Initiative 100, the Denver ballot measure that mandates that cops impound vehicles of unlicensed drivers, passed during last night’s primary with a relatively large margin of 54 percent to 46 percent.
The initiative’s backers, many of them with ties to anti-immigrant groups like the Colorado Minutemen, ran a surprisingly thrifty campaign, raising less than $11,000.
But the proposal’s success is even more shocking given its widespread criticism. It seemed like everyone from Mayor John Hickenlooper to the City Council to several Denver police unions to a coalition of faith leaders were decrying the proposal, which specifically mentioned "illegal aliens" as its target. The Committee to Defeat 100, organized by city councilmen Paul Lopez and Rick Garcia, raised $30,000 to convince voters of the initiative’s faults. But in the end, the group couldn’t cut it.
Last night, the anti-100 crowd threw an election party as the grim results rolled in, chronicled in last night’s live blog here. But Daniel Hayes, the organizer behind Initiative 100, proved unreachable, even as his proposal neared a clear win late last night. Turns out, Hayes was at "the spa," as he said in a message on my answering machine around 11 p.m. and was surprised by the number of calls he’d missed when he returned home. He said the following about the initiative in the message:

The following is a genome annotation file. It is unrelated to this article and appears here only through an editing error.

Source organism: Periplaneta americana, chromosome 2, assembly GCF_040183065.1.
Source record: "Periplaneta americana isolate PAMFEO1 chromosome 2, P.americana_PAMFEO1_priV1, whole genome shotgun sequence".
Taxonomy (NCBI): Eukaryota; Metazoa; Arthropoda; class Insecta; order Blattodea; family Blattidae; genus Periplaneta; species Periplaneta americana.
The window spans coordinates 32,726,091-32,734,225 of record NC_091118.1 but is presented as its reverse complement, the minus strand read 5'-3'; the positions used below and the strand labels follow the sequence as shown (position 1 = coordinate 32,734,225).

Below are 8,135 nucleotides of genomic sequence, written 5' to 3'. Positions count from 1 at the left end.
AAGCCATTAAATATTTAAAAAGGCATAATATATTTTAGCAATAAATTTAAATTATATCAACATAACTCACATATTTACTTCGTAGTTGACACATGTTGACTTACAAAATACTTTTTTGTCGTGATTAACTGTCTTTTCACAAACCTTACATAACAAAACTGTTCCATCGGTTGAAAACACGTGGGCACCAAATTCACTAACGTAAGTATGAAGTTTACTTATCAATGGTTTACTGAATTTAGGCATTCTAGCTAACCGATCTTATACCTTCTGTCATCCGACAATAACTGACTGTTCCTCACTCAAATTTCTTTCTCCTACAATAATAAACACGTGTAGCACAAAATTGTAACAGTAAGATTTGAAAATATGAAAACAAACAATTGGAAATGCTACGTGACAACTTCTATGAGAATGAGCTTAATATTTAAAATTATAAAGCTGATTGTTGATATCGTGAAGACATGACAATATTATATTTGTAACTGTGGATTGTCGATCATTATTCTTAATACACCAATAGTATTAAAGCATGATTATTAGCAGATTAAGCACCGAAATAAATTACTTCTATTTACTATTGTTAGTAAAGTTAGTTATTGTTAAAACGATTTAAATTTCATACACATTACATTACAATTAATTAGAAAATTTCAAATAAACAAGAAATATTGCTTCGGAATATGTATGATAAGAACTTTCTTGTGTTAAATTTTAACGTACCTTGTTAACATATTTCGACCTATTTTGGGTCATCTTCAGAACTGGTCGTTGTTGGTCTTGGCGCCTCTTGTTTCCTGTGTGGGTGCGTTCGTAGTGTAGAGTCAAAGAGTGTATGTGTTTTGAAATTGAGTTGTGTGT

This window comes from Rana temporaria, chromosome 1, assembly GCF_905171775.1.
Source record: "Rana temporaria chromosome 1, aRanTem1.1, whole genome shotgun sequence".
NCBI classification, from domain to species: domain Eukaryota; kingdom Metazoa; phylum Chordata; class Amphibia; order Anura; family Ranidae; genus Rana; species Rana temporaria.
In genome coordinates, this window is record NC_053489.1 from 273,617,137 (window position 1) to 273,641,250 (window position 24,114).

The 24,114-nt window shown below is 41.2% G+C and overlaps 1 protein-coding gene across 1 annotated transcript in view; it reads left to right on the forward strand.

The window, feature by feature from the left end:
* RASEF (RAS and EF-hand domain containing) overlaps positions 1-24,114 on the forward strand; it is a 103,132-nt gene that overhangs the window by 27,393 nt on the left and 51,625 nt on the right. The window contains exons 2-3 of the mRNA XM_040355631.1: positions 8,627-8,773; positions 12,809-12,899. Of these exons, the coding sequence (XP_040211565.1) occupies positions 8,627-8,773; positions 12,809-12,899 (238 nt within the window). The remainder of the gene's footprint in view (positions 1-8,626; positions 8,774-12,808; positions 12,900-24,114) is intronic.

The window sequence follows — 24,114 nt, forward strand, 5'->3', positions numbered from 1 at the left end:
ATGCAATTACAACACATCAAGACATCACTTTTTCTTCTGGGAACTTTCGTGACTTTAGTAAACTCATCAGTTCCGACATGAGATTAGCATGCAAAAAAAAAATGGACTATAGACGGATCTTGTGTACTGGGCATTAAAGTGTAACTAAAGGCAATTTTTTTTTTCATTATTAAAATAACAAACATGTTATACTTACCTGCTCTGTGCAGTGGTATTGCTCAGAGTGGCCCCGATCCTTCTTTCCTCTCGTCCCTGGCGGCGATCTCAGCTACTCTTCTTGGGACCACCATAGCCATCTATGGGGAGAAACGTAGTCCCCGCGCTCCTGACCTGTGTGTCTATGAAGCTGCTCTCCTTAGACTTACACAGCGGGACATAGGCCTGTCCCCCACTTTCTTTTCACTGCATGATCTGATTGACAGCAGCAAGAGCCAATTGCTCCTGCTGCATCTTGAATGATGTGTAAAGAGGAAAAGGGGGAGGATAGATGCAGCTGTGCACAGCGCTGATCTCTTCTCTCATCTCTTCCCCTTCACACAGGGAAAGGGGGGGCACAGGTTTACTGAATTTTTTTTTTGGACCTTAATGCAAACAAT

"People saw through all the journalistic trash in the Post and the News [both The Rocky Mountain News and The Denver Post editorialized against the measure]. I think if it passes, it is a wonderful thing for the city and for the country to see that voters are passing stuff that’s being put out because they are looking at things with their own eyes and with their own safety in mind."